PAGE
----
I told you so update: in Iraq, as all over the Islamic world, there will always be a contingent of people who believe that Sharia is the law of Allah, and that it is therefore much preferable to democracy, which is human-devised law. And they will resist democracy, and fight for Sharia.
I am told by two eyewitnesses that National Review‘s Rich Lowry, at NR’s recent party for William F. Buckley, stated that because of President Bush’s bold and decisive foreign policy of spreading democracy in the Middle East, “the radicals’ whole house of cards could collapse within the next four years.” This puerile prediction betrays a remarkable and hardly excusable lack of knowledge of the history and teachings of the Qur’an and Islam, and of the modern jihadist imperative as enunciated by people like Maududi and Qutb. What he doesn’t understand (among other things) is that if this sort of demonstration really isn’t happening in four years, which I think is doubtful, it will simply be biding its time until conditions are right for it again. Throughout Islamic history there are periods of quiescence and periods of jihadist fervor. We are in the latter after a long period of the former. The error that most modern analysts make is to mistake the proximate causes of the jihadist resurgence for its root causes, and to think that if those matters they have wrongly identified as root causes are addressed, the jihad will disappear. It will not disappear: it will only go underground, and that only temporarily. Rich: call me in 2009.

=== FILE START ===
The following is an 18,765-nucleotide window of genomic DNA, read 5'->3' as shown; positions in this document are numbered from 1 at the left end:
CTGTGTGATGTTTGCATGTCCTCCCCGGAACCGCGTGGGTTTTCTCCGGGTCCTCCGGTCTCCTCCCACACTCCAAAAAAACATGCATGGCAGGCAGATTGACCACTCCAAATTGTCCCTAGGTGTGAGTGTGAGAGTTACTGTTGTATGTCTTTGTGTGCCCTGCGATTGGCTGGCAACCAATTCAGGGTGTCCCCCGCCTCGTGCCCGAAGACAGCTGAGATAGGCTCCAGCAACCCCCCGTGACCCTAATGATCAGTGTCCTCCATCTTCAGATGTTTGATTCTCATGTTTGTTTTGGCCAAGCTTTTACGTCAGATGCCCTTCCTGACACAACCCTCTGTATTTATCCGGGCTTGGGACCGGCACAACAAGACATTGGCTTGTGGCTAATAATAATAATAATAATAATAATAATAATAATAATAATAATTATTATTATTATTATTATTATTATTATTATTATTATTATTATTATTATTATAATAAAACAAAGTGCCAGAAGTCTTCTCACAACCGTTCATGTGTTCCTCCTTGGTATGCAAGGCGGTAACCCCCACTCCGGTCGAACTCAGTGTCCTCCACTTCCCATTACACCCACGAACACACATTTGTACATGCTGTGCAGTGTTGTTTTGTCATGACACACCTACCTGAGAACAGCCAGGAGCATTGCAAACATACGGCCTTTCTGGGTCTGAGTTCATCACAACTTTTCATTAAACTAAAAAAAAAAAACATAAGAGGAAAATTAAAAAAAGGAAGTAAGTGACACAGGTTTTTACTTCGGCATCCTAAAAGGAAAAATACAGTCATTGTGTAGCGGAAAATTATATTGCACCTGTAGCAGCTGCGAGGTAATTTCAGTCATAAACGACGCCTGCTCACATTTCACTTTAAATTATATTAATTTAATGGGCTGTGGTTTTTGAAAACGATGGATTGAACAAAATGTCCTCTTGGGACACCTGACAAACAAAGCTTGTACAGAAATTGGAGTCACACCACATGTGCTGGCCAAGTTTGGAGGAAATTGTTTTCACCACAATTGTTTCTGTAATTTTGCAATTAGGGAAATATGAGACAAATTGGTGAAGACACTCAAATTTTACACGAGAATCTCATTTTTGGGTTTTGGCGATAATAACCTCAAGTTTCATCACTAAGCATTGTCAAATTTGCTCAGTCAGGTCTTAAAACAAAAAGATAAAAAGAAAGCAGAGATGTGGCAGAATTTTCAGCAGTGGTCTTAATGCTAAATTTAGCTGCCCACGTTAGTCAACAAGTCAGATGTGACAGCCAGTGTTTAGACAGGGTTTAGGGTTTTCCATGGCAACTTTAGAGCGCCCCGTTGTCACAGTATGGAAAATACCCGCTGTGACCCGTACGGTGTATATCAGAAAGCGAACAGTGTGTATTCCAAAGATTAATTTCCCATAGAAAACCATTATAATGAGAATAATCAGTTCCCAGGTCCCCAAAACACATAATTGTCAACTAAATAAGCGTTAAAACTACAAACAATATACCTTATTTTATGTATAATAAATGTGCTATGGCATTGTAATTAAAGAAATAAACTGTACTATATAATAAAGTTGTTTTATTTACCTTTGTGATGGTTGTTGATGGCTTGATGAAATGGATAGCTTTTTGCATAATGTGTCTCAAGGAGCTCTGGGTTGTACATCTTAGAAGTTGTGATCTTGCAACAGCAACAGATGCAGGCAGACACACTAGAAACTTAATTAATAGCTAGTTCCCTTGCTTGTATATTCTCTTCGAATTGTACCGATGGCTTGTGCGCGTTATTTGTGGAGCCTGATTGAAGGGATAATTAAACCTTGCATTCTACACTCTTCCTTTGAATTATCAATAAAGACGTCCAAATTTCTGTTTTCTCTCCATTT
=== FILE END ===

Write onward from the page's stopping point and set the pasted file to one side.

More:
“Protesters Call for U.S. Pullout in Iraq,” from AP, with thanks to the Constantinopolitan Irredentist:
BAGHDAD, Iraq – Tens of thousands of supporters of a militant Shiite cleric filled central Baghdad’s streets Saturday and demanded that American soldiers go home, marking the second anniversary of Baghdad’s fall with shouts of “No, no to Satan!”
To the west of the capital, 5,000 protesters issue similar demands in the Sunni Triangle city of Ramadi, reflecting a growing impatience with the U.S.-led occupation and the slow pace of returning control to an infant Iraqi government.
The protest in Baghdad’s famous Firdos Square was the largest anti-American demonstration since the U.S.-led invasion, but the turnout was far less than the 1 million called for by radical Shiite cleric Muqtada al-Sadr….
Sunni Muslim clerics also called on their followers to protest Saturday, and a large crowd gathered in the central city of Ramadi, a Sunni stronghold. Iraq’s Sunni minority was dominant under Saddam and is believed to make up the backbone of the country’s insurgency.
Sheikh Harth Al-Dhari, the secretary general of the influential Association of Muslim Scholars, praised both the al-Sadr protest, as well as the Sunni demonstration, telling Al-Jazeera satellite television: “We hail the demonstrations organized by the Iraqi people on the second black anniversary of their country’s occupation.”